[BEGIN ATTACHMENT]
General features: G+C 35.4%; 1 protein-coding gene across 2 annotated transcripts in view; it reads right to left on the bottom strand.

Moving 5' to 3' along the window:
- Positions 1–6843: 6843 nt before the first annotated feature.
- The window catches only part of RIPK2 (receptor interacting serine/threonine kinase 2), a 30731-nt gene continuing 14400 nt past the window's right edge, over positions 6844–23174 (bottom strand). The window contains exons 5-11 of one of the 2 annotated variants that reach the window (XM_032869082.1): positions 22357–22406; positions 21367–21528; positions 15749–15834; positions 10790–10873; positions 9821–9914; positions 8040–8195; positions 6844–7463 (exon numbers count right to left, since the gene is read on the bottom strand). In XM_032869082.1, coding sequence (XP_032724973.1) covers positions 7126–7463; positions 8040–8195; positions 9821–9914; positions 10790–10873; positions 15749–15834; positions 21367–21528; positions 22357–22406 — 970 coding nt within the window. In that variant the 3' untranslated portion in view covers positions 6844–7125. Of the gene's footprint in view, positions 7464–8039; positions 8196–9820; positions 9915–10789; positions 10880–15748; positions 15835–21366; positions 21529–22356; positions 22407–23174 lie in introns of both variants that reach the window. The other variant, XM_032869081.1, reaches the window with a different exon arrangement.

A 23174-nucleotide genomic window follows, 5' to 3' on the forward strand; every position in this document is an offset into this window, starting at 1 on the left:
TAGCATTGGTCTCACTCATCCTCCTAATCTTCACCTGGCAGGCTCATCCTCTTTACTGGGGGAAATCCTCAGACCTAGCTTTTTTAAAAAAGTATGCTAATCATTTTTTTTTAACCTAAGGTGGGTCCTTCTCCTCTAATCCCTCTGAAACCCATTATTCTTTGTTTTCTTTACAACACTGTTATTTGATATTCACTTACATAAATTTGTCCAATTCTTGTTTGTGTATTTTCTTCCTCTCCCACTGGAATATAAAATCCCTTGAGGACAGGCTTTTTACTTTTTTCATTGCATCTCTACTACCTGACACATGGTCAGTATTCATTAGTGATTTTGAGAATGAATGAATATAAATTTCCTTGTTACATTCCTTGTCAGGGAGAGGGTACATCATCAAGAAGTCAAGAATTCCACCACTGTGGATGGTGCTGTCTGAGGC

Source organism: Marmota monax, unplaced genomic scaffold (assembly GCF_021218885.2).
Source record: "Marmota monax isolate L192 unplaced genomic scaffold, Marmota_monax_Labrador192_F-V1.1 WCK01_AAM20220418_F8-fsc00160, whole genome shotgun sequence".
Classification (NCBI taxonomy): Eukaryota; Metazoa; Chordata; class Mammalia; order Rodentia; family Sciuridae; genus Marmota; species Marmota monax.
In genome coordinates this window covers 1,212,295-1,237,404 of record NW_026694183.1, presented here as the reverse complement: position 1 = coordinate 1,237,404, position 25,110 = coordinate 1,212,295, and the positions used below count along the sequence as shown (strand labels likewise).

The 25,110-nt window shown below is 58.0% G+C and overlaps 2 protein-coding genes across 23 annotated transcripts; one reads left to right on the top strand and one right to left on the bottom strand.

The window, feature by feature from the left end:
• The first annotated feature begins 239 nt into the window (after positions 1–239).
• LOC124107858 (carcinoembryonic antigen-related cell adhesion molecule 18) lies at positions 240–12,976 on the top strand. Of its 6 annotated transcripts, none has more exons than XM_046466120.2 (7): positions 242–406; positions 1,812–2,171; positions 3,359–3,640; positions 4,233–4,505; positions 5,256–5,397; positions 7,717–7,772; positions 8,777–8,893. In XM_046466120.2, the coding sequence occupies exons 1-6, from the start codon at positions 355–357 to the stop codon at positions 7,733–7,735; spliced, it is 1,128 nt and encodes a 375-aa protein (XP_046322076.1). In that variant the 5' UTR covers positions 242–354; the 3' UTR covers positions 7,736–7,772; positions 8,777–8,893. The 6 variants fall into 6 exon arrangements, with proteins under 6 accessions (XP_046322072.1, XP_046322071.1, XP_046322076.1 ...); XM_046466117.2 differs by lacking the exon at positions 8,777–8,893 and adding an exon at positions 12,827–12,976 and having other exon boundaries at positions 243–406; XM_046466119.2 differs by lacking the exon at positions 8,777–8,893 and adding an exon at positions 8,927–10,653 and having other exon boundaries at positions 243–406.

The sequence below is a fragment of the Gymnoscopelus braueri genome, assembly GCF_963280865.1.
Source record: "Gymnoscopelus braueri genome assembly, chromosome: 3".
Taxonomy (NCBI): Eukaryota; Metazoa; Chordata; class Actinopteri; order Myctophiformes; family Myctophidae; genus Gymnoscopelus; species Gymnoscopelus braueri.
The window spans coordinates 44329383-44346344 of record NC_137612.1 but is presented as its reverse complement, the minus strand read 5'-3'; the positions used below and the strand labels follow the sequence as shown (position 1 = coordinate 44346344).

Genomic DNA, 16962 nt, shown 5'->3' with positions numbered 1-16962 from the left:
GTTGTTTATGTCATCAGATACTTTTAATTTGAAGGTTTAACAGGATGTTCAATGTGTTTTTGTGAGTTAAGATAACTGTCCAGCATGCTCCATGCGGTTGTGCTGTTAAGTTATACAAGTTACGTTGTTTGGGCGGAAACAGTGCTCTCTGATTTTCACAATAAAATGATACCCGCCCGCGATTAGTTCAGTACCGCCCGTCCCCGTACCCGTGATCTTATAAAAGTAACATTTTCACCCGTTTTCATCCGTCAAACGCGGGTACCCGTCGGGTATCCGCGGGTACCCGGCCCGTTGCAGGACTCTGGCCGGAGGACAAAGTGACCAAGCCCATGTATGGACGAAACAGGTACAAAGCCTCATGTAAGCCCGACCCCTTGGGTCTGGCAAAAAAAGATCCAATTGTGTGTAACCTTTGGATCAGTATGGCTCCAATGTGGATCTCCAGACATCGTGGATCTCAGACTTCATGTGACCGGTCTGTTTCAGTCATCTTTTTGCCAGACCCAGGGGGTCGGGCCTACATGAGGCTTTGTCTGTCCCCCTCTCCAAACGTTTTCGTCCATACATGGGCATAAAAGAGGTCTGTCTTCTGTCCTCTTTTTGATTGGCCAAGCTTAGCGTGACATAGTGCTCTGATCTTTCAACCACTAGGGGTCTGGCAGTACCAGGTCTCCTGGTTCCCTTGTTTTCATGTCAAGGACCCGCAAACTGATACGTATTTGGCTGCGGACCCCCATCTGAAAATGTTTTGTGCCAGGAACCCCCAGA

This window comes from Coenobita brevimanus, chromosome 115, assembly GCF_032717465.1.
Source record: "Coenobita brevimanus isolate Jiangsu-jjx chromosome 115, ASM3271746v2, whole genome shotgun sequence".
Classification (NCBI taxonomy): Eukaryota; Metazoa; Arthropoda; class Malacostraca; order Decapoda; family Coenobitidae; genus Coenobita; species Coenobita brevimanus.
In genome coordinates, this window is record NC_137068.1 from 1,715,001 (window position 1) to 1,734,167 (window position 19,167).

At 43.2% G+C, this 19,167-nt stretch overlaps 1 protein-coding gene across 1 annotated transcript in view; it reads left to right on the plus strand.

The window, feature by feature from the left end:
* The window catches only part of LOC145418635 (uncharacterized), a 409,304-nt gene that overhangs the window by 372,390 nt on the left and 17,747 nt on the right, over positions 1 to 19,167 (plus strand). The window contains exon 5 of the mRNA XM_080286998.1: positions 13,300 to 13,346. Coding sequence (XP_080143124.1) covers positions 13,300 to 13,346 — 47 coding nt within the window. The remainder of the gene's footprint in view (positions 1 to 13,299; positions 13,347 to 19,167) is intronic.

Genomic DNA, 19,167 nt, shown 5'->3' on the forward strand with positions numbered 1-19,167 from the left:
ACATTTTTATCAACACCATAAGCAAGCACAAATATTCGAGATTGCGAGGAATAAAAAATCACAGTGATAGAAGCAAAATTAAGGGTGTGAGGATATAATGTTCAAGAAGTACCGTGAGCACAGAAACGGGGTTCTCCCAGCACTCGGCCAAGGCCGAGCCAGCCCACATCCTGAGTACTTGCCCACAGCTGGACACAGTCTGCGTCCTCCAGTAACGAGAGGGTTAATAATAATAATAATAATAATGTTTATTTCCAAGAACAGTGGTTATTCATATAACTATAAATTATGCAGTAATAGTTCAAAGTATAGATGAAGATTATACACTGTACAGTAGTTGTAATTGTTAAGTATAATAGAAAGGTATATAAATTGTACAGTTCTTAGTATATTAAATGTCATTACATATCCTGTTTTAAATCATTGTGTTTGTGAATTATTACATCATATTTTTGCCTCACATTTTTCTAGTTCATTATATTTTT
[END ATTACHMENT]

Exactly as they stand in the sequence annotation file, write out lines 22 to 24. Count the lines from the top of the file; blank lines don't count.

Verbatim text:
Source record: "Coenobita brevimanus isolate Jiangsu-jjx chromosome 115, ASM3271746v2, whole genome shotgun sequence".
Classification (NCBI taxonomy): Eukaryota; Metazoa; Arthropoda; class Malacostraca; order Decapoda; family Coenobitidae; genus Coenobita; species Coenobita brevimanus.
In genome coordinates, this window is record NC_137068.1 from 1,715,001 (window position 1) to 1,734,167 (window position 19,167).